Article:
Fill In The Blank With CDMX

I will admit it here. I had my trepidations about Mexico City. Years ago I sat eavesdropping as a boisterous friend from Mexico City recounted being robbed at gunpoint in a taxi stuck in traffic. Another friend casually mentioned that not one but two friends had been kidnapped on two separate occasions in the area (They’re fine). More advice: when on the fence about traveling to a State-department “yellow” destination, you won’t find much encouragement from Googling.

I’m risk adverse in most aspects of my life, but with travel I can not be dissuaded. I have an insatiable desire to fill in the lines of a 2D map with memories and understanding. I have to see it for myself. Plus, anything can happen anywhere. I may as well be in Mexico City.

We based ourselves in Coyoacan, home of Frida Kahlo and her Casa Azul. This suburb, engulfed by the sprawling metropolis, has a more low-key vibe than the downtown neighborhoods.

Thanks to the ubiquitousness of Uber and the cheap and vast Metro system, exploring the city was easy even from this farther flung neighborhood. But a piece of advice: do not try to ride the Metro at rush hour if you enjoy having enough space to inflate your lungs.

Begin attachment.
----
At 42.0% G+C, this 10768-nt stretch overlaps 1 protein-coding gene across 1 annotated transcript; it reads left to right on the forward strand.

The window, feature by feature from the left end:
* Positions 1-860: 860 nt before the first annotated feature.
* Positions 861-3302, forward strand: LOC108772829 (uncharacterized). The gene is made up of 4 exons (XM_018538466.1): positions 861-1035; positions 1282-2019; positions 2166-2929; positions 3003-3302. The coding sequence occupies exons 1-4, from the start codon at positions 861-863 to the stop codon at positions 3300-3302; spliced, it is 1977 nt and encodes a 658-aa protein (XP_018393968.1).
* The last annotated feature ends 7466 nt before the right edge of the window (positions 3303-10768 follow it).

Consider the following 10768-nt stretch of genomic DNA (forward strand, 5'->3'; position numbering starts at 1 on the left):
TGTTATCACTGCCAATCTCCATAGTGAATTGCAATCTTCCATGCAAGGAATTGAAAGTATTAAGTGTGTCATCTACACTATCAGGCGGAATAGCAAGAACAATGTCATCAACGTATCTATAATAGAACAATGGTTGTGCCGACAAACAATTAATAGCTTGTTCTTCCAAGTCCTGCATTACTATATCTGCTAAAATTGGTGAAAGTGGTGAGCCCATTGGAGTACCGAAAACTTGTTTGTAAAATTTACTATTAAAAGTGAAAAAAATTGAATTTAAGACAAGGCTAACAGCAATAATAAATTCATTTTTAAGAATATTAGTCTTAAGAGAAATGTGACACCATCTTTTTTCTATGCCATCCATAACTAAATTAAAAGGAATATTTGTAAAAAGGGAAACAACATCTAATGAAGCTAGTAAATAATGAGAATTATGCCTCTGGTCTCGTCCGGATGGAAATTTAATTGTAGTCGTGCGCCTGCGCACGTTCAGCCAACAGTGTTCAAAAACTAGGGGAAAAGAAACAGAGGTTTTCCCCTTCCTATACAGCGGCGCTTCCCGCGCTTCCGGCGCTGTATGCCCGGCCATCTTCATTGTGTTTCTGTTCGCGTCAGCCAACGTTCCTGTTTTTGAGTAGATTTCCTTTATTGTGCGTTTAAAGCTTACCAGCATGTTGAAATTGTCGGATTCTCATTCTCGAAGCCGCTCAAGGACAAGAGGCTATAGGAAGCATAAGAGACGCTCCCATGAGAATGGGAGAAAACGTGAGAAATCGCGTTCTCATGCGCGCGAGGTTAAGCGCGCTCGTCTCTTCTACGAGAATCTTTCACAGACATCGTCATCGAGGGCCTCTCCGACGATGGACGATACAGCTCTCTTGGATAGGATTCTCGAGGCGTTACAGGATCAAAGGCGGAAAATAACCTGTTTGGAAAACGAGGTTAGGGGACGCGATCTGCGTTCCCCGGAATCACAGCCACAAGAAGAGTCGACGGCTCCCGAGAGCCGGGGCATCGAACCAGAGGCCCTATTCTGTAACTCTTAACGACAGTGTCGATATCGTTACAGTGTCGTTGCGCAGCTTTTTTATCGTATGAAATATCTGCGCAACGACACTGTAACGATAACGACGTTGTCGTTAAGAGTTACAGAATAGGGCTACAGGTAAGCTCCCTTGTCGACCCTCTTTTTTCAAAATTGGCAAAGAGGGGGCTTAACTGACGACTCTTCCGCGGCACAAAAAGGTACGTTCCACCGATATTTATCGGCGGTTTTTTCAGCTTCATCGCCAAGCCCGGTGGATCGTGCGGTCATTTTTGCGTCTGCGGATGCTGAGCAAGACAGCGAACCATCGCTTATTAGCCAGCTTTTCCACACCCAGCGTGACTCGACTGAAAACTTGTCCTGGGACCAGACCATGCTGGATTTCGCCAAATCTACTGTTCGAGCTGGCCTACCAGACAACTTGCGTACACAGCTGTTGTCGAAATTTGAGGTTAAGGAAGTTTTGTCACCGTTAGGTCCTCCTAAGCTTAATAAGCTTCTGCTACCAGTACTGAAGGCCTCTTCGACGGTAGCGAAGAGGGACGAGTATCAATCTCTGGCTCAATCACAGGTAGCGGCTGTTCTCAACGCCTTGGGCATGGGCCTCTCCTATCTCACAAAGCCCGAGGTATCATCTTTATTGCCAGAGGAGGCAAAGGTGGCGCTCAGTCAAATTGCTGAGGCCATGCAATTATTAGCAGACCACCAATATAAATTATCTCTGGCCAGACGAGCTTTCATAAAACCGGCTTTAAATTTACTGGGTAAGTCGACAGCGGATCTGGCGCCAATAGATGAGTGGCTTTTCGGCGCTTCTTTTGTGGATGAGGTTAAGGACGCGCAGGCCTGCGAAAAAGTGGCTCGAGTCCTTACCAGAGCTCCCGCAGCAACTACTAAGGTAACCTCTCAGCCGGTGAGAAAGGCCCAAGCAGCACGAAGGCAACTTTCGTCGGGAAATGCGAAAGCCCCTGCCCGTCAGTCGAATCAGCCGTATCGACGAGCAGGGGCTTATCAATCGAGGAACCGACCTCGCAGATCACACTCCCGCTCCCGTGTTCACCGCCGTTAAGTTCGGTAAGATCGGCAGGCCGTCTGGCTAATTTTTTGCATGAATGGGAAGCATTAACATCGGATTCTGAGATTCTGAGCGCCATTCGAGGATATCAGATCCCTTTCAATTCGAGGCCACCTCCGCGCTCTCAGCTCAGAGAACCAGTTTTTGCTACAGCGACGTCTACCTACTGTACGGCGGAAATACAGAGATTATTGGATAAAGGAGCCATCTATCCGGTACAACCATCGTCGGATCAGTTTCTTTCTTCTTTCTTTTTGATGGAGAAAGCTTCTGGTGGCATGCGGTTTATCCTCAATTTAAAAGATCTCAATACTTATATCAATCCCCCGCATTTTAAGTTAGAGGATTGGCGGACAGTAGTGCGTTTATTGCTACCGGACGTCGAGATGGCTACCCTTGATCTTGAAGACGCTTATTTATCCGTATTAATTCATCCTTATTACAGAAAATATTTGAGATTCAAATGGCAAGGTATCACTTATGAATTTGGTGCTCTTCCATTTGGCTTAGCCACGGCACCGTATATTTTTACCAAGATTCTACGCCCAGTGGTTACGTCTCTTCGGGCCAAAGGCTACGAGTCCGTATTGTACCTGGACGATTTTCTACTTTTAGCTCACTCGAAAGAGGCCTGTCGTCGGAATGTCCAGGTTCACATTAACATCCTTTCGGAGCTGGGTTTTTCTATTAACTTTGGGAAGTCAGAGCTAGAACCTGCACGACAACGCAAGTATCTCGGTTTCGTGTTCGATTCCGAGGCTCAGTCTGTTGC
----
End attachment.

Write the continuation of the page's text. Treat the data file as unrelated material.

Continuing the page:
We met up with our Monhegan friends for a beer-fueled adventure on the canals of Xochimilco. It was pure pre-child exuberance. From the side of our brightly colored stick-propelled boat, we could flag an entire mariachi or marimba band. We could procure boat-side corn on the cob or quesadillas. We could order a bucket of beer or for the more daring a michelada (beer, lime juice, hot sauce, Worcestershire sauce). Then after Radek left on a jet-setting mission to retrieve the kid for her Thanksgiving break, I engaged the friend network once again for an epic afternoon exploring the pyramids at Teotihuacan.

That night, I left a late dinner downtown with my friends and found myself along in a strange city for the first time in 10 years. I was reminded about the tax that women pay anytime they travel alone, abroad or at home. I could have taken the Metro for less than a dollar. But instead I texted my husband back in the States, called a $30 Uber and engaged the Share My Ride feature. Sure, anything can happen anywhere, but I’m not going to take any chances.

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